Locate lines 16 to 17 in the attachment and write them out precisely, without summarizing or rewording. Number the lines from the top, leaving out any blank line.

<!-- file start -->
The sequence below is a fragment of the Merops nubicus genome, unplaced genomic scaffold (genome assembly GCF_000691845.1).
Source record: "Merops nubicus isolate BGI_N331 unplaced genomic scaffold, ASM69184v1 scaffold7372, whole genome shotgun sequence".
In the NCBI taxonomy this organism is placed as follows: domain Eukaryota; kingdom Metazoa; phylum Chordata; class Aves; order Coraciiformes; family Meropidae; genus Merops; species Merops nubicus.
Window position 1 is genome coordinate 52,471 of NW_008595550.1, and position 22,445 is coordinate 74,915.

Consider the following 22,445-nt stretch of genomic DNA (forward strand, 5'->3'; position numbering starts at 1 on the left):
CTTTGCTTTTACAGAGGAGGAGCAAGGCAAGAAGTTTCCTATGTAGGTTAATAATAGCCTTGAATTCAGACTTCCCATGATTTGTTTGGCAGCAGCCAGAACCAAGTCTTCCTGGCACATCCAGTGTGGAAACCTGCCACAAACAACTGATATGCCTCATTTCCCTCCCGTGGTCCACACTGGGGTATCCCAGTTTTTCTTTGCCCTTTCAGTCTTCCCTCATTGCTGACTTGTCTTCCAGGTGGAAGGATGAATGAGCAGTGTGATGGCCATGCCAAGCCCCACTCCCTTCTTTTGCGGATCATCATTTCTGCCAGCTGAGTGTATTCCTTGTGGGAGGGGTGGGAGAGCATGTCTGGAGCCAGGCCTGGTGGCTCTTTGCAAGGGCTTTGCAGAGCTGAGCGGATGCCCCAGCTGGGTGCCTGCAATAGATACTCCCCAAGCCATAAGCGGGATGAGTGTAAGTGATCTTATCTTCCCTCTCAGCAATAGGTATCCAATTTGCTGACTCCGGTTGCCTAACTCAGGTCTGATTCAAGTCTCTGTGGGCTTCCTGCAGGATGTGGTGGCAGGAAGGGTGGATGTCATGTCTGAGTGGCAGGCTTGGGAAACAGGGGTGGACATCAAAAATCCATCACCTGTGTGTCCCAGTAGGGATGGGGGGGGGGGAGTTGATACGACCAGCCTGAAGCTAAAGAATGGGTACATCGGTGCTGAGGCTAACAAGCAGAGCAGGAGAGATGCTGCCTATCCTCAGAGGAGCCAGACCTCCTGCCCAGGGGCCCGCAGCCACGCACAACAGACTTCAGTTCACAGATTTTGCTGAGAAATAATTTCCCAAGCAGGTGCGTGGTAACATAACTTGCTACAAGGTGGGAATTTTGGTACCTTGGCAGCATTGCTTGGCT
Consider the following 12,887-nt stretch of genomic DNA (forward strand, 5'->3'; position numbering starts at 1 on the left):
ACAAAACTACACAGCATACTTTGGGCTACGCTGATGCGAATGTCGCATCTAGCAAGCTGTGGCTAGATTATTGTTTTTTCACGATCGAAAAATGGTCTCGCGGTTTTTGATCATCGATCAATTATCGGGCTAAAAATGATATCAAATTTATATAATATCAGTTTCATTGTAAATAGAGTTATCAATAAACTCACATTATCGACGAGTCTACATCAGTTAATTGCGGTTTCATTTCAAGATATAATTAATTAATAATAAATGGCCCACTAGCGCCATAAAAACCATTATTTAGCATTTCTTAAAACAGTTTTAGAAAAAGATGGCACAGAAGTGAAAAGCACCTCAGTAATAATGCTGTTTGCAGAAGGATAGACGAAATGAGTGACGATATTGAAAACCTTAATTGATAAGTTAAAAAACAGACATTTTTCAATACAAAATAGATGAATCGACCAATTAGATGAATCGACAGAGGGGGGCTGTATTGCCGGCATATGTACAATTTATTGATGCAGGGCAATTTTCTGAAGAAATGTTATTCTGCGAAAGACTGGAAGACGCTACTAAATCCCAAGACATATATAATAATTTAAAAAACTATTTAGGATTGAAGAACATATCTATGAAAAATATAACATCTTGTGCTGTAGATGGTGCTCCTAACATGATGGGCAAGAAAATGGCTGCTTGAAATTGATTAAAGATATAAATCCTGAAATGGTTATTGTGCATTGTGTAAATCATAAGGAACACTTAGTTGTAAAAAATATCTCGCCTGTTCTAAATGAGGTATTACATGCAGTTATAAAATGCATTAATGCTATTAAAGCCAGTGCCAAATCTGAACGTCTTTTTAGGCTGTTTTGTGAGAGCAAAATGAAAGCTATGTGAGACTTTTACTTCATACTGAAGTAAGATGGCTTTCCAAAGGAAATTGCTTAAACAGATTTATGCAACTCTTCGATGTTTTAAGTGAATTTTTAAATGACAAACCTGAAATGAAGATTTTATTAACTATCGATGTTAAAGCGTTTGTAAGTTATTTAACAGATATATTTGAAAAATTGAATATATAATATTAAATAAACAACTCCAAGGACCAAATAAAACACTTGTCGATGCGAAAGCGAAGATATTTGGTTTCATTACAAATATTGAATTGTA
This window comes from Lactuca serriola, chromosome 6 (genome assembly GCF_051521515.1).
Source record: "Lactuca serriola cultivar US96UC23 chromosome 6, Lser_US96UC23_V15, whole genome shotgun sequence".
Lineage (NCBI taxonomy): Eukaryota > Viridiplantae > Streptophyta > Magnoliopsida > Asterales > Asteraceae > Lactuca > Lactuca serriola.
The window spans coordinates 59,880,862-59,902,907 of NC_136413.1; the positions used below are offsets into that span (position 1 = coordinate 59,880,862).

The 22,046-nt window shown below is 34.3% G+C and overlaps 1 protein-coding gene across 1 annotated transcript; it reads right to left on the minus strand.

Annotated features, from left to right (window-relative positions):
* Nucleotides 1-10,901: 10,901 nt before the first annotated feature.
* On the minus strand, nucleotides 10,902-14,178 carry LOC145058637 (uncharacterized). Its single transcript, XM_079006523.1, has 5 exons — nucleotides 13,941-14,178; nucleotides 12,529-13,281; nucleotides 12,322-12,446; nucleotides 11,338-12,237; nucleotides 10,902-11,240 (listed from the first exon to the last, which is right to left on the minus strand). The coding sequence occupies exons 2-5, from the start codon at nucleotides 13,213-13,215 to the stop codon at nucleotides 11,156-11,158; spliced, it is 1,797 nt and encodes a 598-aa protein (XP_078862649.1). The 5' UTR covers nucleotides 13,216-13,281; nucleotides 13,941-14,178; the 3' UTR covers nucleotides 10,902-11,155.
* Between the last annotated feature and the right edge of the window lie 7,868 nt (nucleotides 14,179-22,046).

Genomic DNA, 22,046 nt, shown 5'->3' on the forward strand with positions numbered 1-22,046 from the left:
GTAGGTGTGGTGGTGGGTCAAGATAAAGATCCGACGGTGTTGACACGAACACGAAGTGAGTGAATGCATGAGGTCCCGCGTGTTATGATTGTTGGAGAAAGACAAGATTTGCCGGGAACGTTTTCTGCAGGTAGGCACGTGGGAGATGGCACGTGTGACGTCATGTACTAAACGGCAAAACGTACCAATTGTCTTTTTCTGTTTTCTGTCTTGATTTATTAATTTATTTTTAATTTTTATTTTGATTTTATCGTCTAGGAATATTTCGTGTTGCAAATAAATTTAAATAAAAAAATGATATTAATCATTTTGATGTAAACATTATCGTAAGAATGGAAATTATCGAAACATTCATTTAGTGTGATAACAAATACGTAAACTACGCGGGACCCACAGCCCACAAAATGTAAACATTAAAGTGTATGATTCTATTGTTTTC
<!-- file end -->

* On the minus strand, nucleotides 10,902-14,178 carry LOC145058637 (uncharacterized). Its single transcript, XM_079006523.1, has 5 exons — nucleotides 13,941-14,178; nucleotides 12,529-13,281; nucleotides 12,322-12,446; nucleotides 11,338-12,237; nucleotides 10,902-11,240 (listed from the first exon to the last, which is right to left on the minus strand). The coding sequence occupies exons 2-5, from the start codon at nucleotides 13,213-13,215 to the stop codon at nucleotides 11,156-11,158; spliced, it is 1,797 nt and encodes a 598-aa protein (XP_078862649.1). The 5' UTR covers nucleotides 13,216-13,281; nucleotides 13,941-14,178; the 3' UTR covers nucleotides 10,902-11,155.
* Between the last annotated feature and the right edge of the window lie 7,868 nt (nucleotides 14,179-22,046).